By Henry John Steiner
Historian of Sleepy Hollow
The summer of 1912. There was a lot to do—or not do. What there was to do required no interaction with smart phones, computers, Kindles, the Internet, televisions, or radios. Even the first American commercial radio station was still a good eight years off. The music of the day was concert music, band music, and ragtime… and it could be heard live or from a phonograph record. That’s it. If you wanted to see Harry Houdini perform one of his stunts, you had to find a way to show up… or just be content with the photo of Houdini that ran with the newspaper story. Reading was an important component of entertainment and leisure in the early 20th century.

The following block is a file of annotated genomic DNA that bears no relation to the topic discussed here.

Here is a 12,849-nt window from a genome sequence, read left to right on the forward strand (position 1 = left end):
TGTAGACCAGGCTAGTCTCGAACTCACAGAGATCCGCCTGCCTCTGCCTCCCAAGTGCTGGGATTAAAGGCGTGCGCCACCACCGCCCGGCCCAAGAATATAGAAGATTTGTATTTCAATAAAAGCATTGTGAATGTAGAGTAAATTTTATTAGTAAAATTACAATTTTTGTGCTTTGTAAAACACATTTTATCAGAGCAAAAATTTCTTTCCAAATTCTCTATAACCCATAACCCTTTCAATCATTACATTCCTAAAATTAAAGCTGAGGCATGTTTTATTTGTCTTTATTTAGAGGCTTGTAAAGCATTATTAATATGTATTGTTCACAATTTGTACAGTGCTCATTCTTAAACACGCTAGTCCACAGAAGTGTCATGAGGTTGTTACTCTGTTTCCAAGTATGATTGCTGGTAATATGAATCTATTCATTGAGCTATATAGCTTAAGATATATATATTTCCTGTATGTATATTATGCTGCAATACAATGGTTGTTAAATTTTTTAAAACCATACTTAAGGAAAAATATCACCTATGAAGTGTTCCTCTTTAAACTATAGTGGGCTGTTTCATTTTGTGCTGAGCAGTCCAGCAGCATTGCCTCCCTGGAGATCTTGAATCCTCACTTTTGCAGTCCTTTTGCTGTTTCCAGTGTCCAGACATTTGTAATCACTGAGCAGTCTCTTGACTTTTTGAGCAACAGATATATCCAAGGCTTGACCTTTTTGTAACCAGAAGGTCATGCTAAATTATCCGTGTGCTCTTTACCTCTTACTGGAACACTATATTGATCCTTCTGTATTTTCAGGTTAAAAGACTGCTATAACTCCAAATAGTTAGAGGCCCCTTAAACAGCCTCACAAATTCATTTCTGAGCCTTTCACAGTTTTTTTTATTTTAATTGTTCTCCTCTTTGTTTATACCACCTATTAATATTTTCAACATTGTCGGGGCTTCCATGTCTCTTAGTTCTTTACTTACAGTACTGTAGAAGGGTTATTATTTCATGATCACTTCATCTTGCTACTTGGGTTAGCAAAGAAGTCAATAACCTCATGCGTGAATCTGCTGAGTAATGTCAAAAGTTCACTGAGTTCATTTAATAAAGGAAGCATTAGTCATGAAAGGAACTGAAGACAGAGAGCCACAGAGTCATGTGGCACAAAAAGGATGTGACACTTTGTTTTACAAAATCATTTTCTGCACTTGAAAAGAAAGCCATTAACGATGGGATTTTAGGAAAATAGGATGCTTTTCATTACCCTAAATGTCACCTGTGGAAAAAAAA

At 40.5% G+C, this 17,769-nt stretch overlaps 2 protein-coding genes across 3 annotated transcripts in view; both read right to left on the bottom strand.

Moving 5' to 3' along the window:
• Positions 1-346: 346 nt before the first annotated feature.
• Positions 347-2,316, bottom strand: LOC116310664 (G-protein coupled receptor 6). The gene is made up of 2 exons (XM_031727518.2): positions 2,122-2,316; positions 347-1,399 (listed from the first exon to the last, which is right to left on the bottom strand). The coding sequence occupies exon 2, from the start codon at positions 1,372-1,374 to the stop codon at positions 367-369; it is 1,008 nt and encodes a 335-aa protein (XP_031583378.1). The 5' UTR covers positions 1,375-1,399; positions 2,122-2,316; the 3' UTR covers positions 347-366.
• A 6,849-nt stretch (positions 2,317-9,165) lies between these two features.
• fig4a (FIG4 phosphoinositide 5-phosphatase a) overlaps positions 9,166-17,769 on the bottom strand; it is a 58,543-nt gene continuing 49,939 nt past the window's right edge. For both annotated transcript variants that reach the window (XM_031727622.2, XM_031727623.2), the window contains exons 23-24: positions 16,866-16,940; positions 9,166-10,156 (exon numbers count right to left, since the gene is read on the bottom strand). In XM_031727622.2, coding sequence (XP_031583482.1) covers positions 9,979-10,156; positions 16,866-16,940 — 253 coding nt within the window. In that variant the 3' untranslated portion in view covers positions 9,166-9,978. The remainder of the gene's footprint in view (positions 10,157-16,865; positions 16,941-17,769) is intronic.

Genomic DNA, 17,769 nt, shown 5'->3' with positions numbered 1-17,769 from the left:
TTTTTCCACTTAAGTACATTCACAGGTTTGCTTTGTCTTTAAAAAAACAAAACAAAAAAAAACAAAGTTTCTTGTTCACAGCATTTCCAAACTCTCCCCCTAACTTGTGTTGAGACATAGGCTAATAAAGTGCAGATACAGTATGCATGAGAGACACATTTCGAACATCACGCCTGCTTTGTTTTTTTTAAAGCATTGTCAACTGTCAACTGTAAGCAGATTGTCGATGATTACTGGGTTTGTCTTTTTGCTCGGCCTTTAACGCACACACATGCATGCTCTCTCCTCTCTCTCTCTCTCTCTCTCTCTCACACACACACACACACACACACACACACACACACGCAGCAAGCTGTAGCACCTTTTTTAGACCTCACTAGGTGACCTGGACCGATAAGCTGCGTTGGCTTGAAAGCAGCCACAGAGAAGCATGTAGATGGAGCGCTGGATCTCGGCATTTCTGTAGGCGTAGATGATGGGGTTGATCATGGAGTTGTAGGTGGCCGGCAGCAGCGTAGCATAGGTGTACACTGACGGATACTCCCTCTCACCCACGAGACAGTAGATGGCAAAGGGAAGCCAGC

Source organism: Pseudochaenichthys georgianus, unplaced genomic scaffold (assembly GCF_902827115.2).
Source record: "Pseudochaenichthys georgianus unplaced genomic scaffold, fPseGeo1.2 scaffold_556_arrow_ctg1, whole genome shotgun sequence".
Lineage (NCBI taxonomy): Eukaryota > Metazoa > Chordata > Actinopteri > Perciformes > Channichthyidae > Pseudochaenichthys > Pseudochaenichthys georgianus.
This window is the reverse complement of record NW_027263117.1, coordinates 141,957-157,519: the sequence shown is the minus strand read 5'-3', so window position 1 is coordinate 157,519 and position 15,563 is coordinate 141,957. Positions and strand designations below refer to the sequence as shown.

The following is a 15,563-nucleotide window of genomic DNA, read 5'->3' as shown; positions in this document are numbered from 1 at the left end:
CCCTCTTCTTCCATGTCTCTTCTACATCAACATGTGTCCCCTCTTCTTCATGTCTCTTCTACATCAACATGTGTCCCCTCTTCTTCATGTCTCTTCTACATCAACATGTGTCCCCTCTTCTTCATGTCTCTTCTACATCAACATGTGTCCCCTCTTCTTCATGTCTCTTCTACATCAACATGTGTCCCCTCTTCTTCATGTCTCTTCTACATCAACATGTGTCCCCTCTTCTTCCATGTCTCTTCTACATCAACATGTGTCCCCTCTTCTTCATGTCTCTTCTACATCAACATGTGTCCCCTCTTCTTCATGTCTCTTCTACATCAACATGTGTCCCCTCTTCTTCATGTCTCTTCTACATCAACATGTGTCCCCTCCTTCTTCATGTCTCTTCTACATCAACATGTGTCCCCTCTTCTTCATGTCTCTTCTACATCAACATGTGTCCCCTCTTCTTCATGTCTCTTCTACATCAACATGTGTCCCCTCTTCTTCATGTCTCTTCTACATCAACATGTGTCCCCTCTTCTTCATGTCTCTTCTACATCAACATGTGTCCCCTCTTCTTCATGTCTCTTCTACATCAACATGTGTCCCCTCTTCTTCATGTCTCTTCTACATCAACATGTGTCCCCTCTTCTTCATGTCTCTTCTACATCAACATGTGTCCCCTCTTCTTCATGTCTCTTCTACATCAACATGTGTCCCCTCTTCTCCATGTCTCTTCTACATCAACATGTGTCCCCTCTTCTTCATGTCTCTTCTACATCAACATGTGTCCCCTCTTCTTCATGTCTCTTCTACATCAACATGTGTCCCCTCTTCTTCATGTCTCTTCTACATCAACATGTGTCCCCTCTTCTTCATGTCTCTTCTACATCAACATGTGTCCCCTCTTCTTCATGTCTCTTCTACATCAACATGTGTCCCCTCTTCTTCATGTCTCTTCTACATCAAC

In that time the United States population was about 95,000,000 and the GDP thirty-seven billion. In politics, former President Theodore Roosevelt decided to challenge his former secretary of war in the upcoming election, incumbent President William Howard Taft. For that purpose Roosevelt created the Progressive or “Bull Moose” Party. Much water had flowed under the proverbial “bridge” since 1897, when Theodore Roosevelt, Assistant Secretary of the Navy, made an oration at the Tarrytown Music Hall on the occasion of the Old Dutch Church’s bicentennial.
More locally in the August election, Tarrytown Village President, Frank R. Pierson, was voted, once again, the president of the Tarrytown School Board. Among the most popular new books of that year was Arthur Conan Doyle’s, The Lost World. The Woolworth Building in New York was then the tallest building in the world, and on July 2nd the city’s first Automat opened at Times Square.